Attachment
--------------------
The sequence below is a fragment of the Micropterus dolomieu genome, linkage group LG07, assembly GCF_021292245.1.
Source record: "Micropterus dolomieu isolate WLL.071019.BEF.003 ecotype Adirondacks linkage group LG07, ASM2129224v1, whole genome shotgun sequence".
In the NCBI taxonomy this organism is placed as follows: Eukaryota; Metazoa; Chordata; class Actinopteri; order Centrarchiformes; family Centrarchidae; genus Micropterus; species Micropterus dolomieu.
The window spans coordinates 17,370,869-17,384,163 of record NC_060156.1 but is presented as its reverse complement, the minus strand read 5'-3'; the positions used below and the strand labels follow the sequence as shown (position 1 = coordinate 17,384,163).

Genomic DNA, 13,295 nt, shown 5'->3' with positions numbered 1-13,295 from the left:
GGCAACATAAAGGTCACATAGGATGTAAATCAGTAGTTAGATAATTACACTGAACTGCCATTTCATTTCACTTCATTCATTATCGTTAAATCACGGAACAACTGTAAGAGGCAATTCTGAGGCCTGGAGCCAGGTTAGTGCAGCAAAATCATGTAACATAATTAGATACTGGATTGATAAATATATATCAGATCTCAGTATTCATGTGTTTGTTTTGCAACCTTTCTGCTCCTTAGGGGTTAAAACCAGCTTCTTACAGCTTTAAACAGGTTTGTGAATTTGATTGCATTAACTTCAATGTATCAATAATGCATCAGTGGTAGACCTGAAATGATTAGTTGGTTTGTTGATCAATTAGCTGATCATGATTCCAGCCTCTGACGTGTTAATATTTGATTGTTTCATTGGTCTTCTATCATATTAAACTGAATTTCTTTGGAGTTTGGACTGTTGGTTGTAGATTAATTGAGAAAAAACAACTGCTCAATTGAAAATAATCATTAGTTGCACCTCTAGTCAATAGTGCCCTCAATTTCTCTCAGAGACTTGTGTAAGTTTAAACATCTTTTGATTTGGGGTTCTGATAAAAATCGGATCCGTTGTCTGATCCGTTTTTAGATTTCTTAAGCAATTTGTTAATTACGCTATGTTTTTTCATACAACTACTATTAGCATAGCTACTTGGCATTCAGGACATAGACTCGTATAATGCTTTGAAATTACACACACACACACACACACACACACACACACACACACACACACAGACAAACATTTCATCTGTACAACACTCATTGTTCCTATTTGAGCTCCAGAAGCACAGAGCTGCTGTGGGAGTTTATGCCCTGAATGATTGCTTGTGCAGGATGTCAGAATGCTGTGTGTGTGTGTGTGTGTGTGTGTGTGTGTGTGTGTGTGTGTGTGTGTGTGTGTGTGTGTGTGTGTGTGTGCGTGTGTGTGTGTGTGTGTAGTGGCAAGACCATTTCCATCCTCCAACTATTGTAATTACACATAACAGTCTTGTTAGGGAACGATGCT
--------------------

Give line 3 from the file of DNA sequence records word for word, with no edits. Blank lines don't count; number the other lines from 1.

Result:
In the NCBI taxonomy this organism is placed as follows: Eukaryota; Metazoa; Chordata; class Actinopteri; order Centrarchiformes; family Centrarchidae; genus Micropterus; species Micropterus dolomieu.